Ow ow ow ow ow: a primer on pain


For many years, I lifted weights without seeing much progress. There were several things that were unwittingly holding me back. One of them was my relationship with pain.

If you’re going to lift weights to grow, you’re going to have to develop a relationship with pain. You’ll have to learn the difference between good pain and bad pain. You’ll need to learn to pursue the good pain, dwell in it as long as you can endure. But “no pain no gain” is a misleading slogan, because you’ll also need to watch out for bad pain, and be wise enough to never push yourself through it when it shows up.



Don’t you hate when people grunt and moan and yell at the gym?

No, I don’t. And neither should you. You should be grunting and moaning and even occasionally yelling, too. At the very least you should be pulling funny faces.

Oh, don’t get me wrong. There are drama queens and attention hogs who engage in unnecessary operatics and death metal screams. Mental focus is an important part of lifting. These foolish people are a distraction, and in a perfect world they wouldn’t be making unnecessary noise, but, the world being what it is, take it as an opportunity to practice your mental focus.

But my point is – those noises are often necessary. Often, the people making those noises can’t help it. They should be making those noises. If you’re training with sufficient intensity, you can’t help but groan, grunt, moan, and, yes, occasionally let out an involuntary yell.

Well, what is sufficient intensity? It all depends on your goals. If your goal is just general well-being, disease prevention, that kind of thing – then you don’t ever need to make a peep. You can stay perfectly composed during your workout.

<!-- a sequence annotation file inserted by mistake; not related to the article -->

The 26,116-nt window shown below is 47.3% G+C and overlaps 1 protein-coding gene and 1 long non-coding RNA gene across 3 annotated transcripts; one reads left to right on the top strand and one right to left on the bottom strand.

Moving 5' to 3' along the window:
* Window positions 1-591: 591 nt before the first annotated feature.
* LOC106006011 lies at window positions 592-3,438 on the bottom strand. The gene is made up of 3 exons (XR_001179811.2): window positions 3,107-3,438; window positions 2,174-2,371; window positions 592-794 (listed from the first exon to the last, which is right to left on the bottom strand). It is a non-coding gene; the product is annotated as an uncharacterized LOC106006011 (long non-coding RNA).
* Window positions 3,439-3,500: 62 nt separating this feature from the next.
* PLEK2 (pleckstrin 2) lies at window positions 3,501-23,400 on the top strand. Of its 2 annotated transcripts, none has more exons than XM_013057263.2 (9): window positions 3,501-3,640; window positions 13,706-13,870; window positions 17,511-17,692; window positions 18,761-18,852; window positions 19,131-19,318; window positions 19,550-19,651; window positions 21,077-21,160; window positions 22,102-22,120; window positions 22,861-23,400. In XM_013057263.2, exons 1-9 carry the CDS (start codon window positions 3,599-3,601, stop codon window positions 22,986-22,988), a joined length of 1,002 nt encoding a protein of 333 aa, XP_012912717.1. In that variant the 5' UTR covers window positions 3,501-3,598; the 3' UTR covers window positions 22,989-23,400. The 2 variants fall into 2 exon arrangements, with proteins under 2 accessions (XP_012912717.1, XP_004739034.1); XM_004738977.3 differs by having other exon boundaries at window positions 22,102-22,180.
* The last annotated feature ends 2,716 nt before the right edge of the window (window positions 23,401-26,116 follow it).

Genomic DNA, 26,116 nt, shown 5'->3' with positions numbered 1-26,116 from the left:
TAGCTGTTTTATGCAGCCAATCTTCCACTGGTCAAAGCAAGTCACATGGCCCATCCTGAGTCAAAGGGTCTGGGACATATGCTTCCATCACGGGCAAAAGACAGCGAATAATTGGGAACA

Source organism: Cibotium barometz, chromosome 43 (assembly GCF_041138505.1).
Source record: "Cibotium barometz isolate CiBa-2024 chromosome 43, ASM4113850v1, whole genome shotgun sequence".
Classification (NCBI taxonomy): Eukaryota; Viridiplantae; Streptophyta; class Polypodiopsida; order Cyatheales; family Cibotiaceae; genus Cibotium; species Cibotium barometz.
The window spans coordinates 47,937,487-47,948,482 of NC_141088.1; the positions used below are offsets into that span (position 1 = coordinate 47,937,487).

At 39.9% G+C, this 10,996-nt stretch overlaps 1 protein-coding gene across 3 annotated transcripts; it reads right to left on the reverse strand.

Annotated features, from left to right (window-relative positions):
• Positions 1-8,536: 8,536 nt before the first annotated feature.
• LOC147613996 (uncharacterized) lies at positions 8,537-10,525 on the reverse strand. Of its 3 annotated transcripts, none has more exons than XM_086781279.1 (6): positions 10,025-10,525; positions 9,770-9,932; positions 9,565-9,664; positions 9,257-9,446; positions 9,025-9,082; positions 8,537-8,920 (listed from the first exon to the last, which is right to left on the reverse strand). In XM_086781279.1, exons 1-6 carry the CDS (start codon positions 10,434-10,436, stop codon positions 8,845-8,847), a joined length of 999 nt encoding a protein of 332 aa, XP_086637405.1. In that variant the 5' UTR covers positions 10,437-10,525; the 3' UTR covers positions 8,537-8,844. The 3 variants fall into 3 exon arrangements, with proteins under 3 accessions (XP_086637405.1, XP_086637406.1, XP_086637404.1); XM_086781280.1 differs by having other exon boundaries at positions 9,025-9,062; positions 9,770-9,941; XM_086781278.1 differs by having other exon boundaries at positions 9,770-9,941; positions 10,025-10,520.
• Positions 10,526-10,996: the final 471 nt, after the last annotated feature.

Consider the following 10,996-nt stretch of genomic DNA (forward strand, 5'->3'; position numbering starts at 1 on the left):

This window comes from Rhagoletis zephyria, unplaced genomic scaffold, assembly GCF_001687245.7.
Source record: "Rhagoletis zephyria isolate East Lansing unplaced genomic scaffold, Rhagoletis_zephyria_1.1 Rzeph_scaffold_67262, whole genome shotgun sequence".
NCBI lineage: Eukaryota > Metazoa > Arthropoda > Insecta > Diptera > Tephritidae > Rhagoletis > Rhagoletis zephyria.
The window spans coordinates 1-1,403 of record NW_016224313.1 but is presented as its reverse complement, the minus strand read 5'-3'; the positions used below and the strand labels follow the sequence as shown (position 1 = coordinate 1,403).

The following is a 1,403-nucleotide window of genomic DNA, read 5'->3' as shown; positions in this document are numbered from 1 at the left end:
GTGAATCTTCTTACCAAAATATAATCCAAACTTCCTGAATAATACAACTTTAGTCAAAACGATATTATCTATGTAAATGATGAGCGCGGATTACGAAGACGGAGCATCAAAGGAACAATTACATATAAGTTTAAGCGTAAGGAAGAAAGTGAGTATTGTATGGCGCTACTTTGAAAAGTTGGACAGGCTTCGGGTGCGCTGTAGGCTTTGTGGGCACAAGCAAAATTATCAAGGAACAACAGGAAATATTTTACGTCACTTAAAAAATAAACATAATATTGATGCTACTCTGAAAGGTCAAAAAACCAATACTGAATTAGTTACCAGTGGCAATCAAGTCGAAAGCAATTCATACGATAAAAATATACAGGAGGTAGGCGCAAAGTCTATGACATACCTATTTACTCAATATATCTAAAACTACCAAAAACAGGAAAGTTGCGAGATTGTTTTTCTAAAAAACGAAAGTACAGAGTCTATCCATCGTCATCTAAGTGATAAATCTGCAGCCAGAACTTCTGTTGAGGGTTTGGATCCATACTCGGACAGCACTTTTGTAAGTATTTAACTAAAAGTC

If you want to change your body’s composition and shape, though, then you need to get intense. Because the body doesn’t want to change, and it won’t, unless it thinks it’s necessary to its very survival to do so.

When I was younger and spinning my wheels in the gym, I didn’t know what intensity was. I thought I did. It’s not sweating. You should obviously be sweating. Intensity is the knowledge that when it starts to burn, the work is not over. When it starts to burn, the work has begun. All the repetitions up to that point were just laying the ground-work.

“Resting” between sets. I’m not a drama queen. I don’t like to draw attention to myself. I am not that good an actor.

It took working with other people for me to learn, in a visceral, and yes, sometimes loud, way, what intensity feels like. It’s doing a set of leg press, struggling for the twelfth repetition, and hearing the other person say – give me five more – and you giving him those five, even though you don’t know how you even manage it. That very last repetition, number 17 when you thought your limit was 12, requires that primal energy, almost like the hysterical strength that lets the 110 lbs mom lift the car off her toddler.

Not every set needs to be to failure – that means, repetitions performed until you literally cannot do another (and you have to try to do another and have it fail – don’t trust your brain when it says “I can’t,” because, almost always, you can, your brain just doesn’t want to). But every good workout that’s not a rehab or a deload workout has several sets that are to failure.

A thousand-yard stare when it’s all over is also not uncommon. Remember, this is fun! (and it is!)

For people who haven’t yet learned how to get really intense, the brain is often the limiting factor, rather than your true muscular strength and endurance. There are different ways of tricking your brain, or defeating its objections. But a lot of them will involve you making noise, because, well, you’re doing this under mental duress. It’s kind of scary. It definitely hurts. It’s supposed to hurt. It will leave you a shaking mess. You might even cry. You might even laugh (I sometimes break into wild, hysterical laughter when the set is over). You might even throw up. Or you might do none of those things – you might just lie on the floor, dazed. But if you can stand cheerfully by the squat rack and have a calm conversation, well – you might think about doing a few more reps next set, or adding a little more weight to the bar. And maybe making a little noise.
NOTE: Intensity coupled with bad or incorrect form is a very dangerous combination. Make sure you are doing the exercises correctly before you take your intensity to the next level. The body doesn’t want to change, so, if change is the goal, we have to make it think it must change – but an injury is the wrong kind of change, for sure!